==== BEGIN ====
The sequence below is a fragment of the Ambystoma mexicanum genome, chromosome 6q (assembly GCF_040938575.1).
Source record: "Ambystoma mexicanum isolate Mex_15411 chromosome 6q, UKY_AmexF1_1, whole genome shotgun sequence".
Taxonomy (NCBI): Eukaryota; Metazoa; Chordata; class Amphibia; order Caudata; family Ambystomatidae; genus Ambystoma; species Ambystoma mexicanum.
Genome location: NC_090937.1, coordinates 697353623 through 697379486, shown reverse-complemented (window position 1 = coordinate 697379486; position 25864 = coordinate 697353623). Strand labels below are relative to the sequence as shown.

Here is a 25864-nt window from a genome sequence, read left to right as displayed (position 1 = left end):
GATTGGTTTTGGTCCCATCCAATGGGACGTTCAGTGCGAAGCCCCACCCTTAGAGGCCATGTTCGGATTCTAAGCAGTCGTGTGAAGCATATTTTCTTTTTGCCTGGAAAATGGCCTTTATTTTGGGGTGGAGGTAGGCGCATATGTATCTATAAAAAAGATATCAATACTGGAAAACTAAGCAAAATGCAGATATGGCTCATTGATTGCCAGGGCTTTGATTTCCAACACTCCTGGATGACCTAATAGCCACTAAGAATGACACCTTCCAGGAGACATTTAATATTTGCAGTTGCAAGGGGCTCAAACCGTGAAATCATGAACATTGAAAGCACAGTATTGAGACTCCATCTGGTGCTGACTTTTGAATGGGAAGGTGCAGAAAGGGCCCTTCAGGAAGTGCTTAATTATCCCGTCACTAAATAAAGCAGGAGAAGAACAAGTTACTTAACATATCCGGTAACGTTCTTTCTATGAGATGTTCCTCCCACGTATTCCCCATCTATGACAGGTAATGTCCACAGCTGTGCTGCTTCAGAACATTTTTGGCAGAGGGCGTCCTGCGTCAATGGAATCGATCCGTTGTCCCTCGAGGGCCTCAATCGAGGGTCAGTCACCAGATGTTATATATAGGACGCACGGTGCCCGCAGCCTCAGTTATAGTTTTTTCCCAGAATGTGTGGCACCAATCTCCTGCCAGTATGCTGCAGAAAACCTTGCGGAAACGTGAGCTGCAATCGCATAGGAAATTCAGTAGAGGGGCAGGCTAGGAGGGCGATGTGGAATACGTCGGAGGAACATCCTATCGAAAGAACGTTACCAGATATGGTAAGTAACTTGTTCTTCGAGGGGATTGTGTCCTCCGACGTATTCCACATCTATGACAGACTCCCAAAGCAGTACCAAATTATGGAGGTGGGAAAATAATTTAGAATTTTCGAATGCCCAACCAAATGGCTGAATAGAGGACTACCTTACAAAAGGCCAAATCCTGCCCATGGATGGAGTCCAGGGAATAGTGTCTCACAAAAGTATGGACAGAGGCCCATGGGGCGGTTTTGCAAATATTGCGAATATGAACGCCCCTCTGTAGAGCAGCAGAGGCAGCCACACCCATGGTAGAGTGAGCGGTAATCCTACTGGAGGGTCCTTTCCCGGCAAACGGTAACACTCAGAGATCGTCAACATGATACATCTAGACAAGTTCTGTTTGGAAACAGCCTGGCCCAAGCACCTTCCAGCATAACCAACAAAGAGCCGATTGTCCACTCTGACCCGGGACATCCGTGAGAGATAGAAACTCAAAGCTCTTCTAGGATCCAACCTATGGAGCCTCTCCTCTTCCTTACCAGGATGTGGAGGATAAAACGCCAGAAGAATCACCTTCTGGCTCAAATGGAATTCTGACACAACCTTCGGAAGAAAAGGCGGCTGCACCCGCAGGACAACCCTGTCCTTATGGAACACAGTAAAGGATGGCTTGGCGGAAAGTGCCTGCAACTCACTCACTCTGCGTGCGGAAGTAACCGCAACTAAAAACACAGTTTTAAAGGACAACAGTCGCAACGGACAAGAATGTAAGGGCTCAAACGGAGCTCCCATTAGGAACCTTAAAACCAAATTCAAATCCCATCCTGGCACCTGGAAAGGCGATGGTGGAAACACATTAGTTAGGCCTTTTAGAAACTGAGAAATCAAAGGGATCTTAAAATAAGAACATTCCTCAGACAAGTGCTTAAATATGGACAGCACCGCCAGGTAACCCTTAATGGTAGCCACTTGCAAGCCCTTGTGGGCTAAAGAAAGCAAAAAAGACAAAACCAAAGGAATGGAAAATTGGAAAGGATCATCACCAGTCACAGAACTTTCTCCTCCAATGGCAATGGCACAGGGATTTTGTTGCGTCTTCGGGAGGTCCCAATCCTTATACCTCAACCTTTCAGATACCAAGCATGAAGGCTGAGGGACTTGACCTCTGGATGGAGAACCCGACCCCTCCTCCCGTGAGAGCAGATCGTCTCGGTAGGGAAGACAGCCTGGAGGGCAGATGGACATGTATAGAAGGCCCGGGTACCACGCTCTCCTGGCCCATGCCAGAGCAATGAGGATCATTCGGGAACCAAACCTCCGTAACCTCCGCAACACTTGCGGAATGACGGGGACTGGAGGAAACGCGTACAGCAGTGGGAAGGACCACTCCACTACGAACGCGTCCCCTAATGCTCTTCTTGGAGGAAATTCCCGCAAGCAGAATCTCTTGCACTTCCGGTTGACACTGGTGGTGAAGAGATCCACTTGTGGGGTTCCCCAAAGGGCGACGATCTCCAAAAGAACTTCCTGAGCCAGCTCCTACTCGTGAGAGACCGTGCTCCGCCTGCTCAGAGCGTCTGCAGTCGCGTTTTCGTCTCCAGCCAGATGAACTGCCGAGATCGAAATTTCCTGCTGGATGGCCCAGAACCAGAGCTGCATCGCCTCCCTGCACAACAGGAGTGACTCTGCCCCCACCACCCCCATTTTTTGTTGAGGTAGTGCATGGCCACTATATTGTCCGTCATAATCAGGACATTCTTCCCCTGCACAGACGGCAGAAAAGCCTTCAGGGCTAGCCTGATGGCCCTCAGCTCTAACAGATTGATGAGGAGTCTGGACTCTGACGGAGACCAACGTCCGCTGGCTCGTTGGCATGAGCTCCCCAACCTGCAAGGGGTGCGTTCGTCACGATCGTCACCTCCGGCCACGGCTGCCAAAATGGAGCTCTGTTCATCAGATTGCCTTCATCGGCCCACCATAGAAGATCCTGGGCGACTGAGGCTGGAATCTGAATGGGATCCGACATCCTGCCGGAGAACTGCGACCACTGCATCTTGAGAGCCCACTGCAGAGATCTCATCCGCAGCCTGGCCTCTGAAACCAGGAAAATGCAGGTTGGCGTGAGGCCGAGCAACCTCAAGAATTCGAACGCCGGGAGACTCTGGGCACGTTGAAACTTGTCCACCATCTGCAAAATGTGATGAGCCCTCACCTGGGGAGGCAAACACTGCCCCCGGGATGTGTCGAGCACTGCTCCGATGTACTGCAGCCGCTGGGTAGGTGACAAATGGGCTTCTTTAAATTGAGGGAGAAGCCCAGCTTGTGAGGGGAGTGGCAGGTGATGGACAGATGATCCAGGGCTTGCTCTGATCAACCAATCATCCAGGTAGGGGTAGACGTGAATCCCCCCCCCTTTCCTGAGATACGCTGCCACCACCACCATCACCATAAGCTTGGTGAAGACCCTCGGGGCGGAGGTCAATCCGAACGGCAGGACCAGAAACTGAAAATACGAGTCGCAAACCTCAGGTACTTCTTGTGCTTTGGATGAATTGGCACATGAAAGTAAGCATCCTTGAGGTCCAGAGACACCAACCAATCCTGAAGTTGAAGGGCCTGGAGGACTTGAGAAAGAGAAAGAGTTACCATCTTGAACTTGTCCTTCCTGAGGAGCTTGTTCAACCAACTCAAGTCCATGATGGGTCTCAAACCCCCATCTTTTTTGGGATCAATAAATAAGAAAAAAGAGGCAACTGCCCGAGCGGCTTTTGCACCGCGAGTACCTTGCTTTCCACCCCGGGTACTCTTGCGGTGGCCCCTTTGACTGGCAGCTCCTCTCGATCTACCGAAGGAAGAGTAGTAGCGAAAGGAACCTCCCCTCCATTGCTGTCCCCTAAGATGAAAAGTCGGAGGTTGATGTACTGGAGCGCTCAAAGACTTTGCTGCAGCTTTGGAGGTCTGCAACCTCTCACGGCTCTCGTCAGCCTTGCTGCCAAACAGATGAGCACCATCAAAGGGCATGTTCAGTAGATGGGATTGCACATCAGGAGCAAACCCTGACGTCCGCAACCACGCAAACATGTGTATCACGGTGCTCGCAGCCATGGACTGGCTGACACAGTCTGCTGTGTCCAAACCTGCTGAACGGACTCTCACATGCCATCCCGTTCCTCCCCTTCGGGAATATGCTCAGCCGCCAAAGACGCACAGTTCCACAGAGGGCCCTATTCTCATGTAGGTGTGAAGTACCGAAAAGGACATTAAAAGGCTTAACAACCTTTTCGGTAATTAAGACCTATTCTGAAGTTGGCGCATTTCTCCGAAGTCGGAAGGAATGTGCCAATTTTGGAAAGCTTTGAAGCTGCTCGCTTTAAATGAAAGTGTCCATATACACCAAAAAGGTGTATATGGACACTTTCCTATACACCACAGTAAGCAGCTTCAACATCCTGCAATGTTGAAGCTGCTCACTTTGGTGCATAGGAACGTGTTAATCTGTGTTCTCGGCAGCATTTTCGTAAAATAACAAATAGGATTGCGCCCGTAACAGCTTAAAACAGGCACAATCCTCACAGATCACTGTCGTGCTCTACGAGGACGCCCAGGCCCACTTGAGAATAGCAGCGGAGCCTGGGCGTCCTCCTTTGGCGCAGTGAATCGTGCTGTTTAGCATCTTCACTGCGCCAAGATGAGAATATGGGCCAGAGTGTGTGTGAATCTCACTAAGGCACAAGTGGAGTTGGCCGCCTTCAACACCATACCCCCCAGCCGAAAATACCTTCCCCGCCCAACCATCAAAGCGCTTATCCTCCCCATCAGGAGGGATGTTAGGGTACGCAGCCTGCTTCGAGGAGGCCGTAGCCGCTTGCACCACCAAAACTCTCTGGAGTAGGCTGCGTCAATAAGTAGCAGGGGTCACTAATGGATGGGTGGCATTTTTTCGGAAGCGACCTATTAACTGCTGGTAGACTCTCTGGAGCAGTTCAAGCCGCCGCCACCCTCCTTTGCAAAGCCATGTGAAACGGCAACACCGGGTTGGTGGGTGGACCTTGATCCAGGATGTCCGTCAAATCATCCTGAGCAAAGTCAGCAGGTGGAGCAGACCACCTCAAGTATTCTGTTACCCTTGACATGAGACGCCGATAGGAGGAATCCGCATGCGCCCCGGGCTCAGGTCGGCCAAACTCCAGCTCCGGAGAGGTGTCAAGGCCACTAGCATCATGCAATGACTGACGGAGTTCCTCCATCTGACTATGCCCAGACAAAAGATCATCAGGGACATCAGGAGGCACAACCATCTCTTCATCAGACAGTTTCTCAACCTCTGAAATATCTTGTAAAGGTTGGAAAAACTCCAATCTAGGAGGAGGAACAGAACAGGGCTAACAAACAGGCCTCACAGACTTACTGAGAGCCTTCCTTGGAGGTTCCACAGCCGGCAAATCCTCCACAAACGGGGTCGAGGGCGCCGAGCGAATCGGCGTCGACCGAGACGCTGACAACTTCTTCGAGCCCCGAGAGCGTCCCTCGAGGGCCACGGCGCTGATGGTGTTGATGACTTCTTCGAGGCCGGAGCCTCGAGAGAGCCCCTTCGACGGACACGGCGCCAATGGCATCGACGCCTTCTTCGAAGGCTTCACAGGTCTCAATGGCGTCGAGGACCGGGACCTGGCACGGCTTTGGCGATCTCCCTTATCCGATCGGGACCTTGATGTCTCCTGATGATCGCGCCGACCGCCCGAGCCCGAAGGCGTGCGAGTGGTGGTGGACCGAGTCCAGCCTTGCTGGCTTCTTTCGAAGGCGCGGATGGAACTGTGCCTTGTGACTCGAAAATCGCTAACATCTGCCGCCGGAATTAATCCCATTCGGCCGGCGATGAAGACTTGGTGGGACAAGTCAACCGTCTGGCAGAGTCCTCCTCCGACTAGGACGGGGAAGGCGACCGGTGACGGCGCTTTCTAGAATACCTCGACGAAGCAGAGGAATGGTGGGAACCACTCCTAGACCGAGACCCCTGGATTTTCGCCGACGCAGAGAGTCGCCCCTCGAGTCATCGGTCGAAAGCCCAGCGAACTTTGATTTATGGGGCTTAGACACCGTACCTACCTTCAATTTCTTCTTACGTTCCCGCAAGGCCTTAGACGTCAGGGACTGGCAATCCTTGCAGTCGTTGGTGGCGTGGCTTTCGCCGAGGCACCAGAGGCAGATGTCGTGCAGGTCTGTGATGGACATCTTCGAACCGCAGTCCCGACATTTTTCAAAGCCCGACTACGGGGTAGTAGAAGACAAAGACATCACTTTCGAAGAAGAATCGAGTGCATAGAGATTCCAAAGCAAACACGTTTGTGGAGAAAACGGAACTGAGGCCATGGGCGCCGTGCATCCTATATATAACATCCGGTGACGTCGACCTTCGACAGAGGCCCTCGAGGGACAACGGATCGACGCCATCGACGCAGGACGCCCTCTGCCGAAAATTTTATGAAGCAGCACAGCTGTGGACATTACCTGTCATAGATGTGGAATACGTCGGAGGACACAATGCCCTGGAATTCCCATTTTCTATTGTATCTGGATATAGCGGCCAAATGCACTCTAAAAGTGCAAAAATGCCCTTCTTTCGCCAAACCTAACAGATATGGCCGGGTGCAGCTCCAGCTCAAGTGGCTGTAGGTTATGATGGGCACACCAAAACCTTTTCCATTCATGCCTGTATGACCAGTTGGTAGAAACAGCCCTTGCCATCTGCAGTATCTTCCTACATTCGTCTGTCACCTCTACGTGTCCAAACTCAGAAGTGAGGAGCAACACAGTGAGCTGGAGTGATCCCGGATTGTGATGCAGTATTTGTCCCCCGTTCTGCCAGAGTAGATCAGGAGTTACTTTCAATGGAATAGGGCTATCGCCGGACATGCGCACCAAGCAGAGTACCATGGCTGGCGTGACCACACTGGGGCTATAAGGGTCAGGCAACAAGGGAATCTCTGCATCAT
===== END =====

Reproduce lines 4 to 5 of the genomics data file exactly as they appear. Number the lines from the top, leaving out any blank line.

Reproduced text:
Genome location: NC_090937.1, coordinates 697353623 through 697379486, shown reverse-complemented (window position 1 = coordinate 697379486; position 25864 = coordinate 697353623). Strand labels below are relative to the sequence as shown.

Here is a 25864-nt window from a genome sequence, read left to right as displayed (position 1 = left end):